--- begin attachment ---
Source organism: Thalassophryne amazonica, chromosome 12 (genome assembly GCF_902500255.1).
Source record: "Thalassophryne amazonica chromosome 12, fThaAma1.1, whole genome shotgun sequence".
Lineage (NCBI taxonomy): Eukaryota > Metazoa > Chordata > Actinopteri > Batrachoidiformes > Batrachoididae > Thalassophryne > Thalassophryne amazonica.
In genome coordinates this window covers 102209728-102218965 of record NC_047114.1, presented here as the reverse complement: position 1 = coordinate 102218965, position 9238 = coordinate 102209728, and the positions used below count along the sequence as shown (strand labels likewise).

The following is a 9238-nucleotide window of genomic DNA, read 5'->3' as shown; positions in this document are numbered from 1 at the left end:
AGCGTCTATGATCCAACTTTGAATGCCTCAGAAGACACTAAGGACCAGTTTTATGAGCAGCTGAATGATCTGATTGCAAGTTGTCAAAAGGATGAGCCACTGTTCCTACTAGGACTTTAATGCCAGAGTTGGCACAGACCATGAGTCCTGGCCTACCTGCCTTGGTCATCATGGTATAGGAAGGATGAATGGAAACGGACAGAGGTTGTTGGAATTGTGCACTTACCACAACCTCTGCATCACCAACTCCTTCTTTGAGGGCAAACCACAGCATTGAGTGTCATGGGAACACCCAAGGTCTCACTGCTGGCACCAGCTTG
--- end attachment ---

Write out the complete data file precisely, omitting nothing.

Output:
Source organism: Thalassophryne amazonica, chromosome 12 (genome assembly GCF_902500255.1).
Source record: "Thalassophryne amazonica chromosome 12, fThaAma1.1, whole genome shotgun sequence".
Lineage (NCBI taxonomy): Eukaryota > Metazoa > Chordata > Actinopteri > Batrachoidiformes > Batrachoididae > Thalassophryne > Thalassophryne amazonica.
In genome coordinates this window covers 102209728-102218965 of record NC_047114.1, presented here as the reverse complement: position 1 = coordinate 102218965, position 9238 = coordinate 102209728, and the positions used below count along the sequence as shown (strand labels likewise).

The following is a 9238-nucleotide window of genomic DNA, read 5'->3' as shown; positions in this document are numbered from 1 at the left end:
AGCGTCTATGATCCAACTTTGAATGCCTCAGAAGACACTAAGGACCAGTTTTATGAGCAGCTGAATGATCTGATTGCAAGTTGTCAAAAGGATGAGCCACTGTTCCTACTAGGACTTTAATGCCAGAGTTGGCACAGACCATGAGTCCTGGCCTACCTGCCTTGGTCATCATGGTATAGGAAGGATGAATGGAAACGGACAGAGGTTGTTGGAATTGTGCACTTACCACAACCTCTGCATCACCAACTCCTTCTTTGAGGGCAAACCACAGCATTGAGTGTCATGGGAACACCCAAGGTCTCACTGCTGGCACCAGCTTG